More than 400,000 people were displaced in Sudan in 2022, mostly because of conflicts in the western Darfur and southern Blue Nile regions, the UN said on Tuesday.
The International Organisation for Migration said most of the 418,000 people displaced last year — about 314,000 — left their homes because of conflict.
Blue Nile had the biggest share of displacements, with 30.6 per cent, followed by West Darfur with 22.8 per cent and South Darfur at 11.2 per cent.
Another 103,000 people were displaced because of flooding during the rainy season, said the IOM.
The newly displaced join more than three million people who have been displaced over the years in Sudan, a vast Afro-Arab nation of more than 40 million people that has seen little respite from resinous civil wars since it gained independence from Britain in 1956.
Sudan's displaced typically live in squalid camps on the outskirts of major cities, including Khartoum. Many of them depend almost entirely on relief handouts. Their presence, especially in Darfur, frequently leads to tensions with locals and their camps are often the target of deadly raids by the ethnic or tribal group that forced them away from their homes in the first place.
Prominent among Sudan's post-independence conflicts is the civil war that raged in South Sudan for more than 20 years, making it Africa's longest. That conflict ended with a 2005 peace accord that paved the way for the secession of the mainly animist and Christian south in 2011.
The war in Darfur was fought in the 2000s, leaving at least 300,000 people dead and more than 2 million displaced, according to UN figures.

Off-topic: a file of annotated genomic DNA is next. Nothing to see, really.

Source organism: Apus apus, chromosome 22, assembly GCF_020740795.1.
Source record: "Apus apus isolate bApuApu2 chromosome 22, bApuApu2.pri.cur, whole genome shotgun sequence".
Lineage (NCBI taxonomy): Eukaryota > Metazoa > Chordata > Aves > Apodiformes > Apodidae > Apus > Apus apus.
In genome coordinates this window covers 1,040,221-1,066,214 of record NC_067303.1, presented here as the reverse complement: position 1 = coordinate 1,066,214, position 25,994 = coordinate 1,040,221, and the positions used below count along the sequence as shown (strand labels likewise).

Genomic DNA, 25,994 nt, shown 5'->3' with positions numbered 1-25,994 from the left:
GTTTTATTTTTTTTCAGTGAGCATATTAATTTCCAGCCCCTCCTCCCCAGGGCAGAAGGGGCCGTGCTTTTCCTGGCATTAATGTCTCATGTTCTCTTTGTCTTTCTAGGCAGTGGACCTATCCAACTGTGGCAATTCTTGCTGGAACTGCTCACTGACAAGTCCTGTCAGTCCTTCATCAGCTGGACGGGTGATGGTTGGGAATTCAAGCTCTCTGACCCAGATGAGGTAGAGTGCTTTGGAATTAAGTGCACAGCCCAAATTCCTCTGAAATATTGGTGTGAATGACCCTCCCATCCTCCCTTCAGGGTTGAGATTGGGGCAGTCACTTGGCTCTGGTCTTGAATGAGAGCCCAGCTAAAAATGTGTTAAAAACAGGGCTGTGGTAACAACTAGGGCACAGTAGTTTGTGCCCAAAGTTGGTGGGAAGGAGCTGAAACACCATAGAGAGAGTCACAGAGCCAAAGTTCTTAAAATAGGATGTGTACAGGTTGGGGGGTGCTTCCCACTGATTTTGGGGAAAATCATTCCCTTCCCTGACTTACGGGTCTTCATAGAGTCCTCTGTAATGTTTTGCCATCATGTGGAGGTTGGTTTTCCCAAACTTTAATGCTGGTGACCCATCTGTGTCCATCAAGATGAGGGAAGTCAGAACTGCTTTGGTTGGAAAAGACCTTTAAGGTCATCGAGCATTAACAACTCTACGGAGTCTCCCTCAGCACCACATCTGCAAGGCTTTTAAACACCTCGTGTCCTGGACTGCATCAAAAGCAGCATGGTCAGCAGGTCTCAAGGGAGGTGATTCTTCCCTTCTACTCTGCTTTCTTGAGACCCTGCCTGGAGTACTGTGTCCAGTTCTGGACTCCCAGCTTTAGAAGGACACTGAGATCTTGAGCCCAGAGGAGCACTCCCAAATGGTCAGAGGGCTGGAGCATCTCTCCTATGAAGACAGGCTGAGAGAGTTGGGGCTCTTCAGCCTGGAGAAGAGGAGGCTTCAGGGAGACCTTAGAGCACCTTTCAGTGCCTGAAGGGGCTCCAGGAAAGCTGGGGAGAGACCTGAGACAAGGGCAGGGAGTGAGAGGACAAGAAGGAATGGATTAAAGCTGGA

Both conflicts pitted ethnic Africans against what they see as the unfair political and economic privileges enjoyed by the Arabized and Muslim north of Sudan and its ruling clique in Khartoum.
The war in Blue Nile province has raged for years, with rebels in control of vast swathes of territory.
Deadly outbreaks of sectarian or tribal violence continue to bedevil Sudan's outlaying regions to this day, including Darfur, Kordofan and Blue Nile, where the same root causes behind their conflicts remain in play.
Sudan's military signed a peace deal with several rebel groups in October 2020. However, the groups that control large swathes of land and in possession of firepower to reckon with are refusing to join the process despite repeated pleas by Khartoum for them to enter negotiations.
Significantly, the rebels whose leaders signed the 2020 agreement are yet to be assimilated into the armed forces as promised and have in some instances contributed to outbreaks of lawlessness or violence in their home regions or in the capital Khartoum.
A 2021 military coup that upended Sudan's democratic transition has created a security vacuum in Sudan's outlaying regions and denied the country the western funds it had been promised to implement the 2020 peace deal, including the integration into the armed forces of the former rebels.
Sudan's western backers suspended billions of dollars' worth of aid to Sudan in response to the coup and insist only when a credible, civilian-led transitional government is in place will they resume their assistance.